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Those Angry Days

Page history last edited by Mr. Hengsterman 3 years, 4 months ago

 

 Those Angry Days - American Foreign Policy Between the Wars [1919 to 1941]

The rancorous internal squabbles that gripped the United States debate over American intervention in World War II—

a bitter, sometimes violent clash of personalities and ideas that divided the nation and ultimately determined the fate of the free world.

 


 

 

 

 

Prompt: To what extent did the goals of American foreign policy change in the years 1920-1941? For what reasons did these goals change?   

 

Treaty of Versailles (1919)

Washington Disarmament Conference (1921)

Benito Mussolini  (1922)
Rise of Joseph Stalin  (1924)

The Dawes Plan (1924)

Kellogg-Briand Pact (1928)

Good Neighbor Policy (1929)
Pan-Americanism (1930's)
.

 

 



 

The Shadow of  War – Aggressors on the March [ 1931 to 1941]

"'Appeasement' of the dictators, symbolized by the ugly word Munich, turned out to be merely surrender on the

installment plan.  It was like giving a cannibal a finger in the hope of saving an arm."

 

 

 

 

The rise of Hitler

 


1931  Japan invades Manchuria | Hoover-Stimson Doctrine             

1933  Hitler elected Chancellor of Germany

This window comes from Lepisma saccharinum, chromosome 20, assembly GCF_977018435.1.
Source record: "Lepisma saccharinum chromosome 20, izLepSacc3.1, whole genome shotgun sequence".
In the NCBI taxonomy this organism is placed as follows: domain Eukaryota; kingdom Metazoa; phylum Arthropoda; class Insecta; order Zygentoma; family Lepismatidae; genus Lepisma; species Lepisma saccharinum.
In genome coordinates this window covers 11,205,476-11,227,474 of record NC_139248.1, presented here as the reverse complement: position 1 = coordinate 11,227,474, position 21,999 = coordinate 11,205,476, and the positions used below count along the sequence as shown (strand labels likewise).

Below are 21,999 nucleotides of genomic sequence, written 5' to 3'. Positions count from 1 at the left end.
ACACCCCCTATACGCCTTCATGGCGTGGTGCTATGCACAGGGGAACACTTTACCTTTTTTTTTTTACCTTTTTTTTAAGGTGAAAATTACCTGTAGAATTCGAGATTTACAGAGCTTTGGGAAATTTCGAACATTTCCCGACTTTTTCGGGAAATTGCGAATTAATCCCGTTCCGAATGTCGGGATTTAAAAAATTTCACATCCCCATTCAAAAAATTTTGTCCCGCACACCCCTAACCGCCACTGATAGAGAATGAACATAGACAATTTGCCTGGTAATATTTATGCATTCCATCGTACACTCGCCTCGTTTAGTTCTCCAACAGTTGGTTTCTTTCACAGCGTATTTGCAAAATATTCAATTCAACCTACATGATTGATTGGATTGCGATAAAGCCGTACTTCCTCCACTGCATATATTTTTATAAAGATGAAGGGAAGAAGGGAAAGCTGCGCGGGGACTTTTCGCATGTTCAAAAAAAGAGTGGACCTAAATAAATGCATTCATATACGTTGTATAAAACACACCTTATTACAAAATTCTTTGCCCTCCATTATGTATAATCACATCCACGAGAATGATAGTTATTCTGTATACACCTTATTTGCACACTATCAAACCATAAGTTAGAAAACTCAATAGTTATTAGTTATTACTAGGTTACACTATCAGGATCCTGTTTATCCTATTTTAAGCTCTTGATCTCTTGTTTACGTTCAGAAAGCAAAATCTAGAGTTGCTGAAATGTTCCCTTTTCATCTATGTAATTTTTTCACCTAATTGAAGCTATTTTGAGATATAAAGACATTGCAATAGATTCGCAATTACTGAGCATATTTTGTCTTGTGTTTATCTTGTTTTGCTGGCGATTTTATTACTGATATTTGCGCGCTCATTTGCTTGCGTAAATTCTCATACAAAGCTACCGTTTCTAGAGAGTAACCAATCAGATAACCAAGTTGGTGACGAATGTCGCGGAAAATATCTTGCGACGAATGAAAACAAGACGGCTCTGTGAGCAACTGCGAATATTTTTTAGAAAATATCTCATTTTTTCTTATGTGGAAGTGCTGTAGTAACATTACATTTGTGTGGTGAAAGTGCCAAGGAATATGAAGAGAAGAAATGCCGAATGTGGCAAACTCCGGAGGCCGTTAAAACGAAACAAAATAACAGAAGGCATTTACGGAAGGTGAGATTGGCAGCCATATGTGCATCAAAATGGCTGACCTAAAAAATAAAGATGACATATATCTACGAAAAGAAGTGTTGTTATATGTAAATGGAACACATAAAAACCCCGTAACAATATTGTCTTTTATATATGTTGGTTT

1933  London Economic Conference

1935 US Passes first Neutrality Act
1938  German invasion of the Sudetenland|1939 Munich Conference  (Appeasement)
1939  Hitler/Stalin Non -Aggression Pact 

 



 

 



 

 

 

Those Angry Days – Storm Cellar Neutrality, 1936 to 1940

"Storm-cellar neutrality proved to be tragically shortsighted. America falsely assumed that the decision for peace or war lay

in its own hands, not in those of the satanic forces already unleashed in the world."

 

Neutrality Act (1935)

Spanish Civil War (1936)

US Neutrality  Acts ( 1936 to 1939)

FDR "Arsenal of Democracy" speech (1939)

America First Committee (September 1940)

Selective Service and Training Act ( September 1940)

Destroyer-Bases Deal (September 1940)

 

 

   And War Came, 1941

The Japanese attack on Pearl Harbor, Hawaii, on December 7, 1941, stunned virtually everyone
in the United States military. Japan's carrier-launched bombers found Pearl Harbor totally unprepared.

 

The Four Freedoms Speech (January 1941)

Lend-Lease (April 1941)

Embargo of 1941  (July 1941)

Atlantic Conference and the Atlantic Charter (August 1941)

Pearl Harbor Attack December 7  1941  

 

 

 

 

 

 

 

 

 

Those Angry Days - Archives 

 

 

 

 

 

 

 

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